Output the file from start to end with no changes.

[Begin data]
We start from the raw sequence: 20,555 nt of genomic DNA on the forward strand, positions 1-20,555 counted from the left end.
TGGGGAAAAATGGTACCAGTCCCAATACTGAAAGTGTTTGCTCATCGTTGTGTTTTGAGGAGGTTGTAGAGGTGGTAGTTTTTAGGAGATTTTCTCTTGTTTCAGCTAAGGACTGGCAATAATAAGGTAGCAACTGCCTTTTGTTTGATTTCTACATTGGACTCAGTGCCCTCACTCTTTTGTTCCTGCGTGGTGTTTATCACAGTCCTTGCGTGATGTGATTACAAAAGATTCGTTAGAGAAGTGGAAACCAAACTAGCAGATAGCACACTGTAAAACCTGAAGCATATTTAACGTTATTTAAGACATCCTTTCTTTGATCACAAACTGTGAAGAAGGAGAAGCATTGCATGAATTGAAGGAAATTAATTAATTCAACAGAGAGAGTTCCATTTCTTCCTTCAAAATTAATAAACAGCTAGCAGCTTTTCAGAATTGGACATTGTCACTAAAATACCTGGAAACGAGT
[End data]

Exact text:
We start from the raw sequence: 20,555 nt of genomic DNA on the forward strand, positions 1-20,555 counted from the left end.
TGGGGAAAAATGGTACCAGTCCCAATACTGAAAGTGTTTGCTCATCGTTGTGTTTTGAGGAGGTTGTAGAGGTGGTAGTTTTTAGGAGATTTTCTCTTGTTTCAGCTAAGGACTGGCAATAATAAGGTAGCAACTGCCTTTTGTTTGATTTCTACATTGGACTCAGTGCCCTCACTCTTTTGTTCCTGCGTGGTGTTTATCACAGTCCTTGCGTGATGTGATTACAAAAGATTCGTTAGAGAAGTGGAAACCAAACTAGCAGATAGCACACTGTAAAACCTGAAGCATATTTAACGTTATTTAAGACATCCTTTCTTTGATCACAAACTGTGAAGAAGGAGAAGCATTGCATGAATTGAAGGAAATTAATTAATTCAACAGAGAGAGTTCCATTTCTTCCTTCAAAATTAATAAACAGCTAGCAGCTTTTCAGAATTGGACATTGTCACTAAAATACCTGGAAACGAGT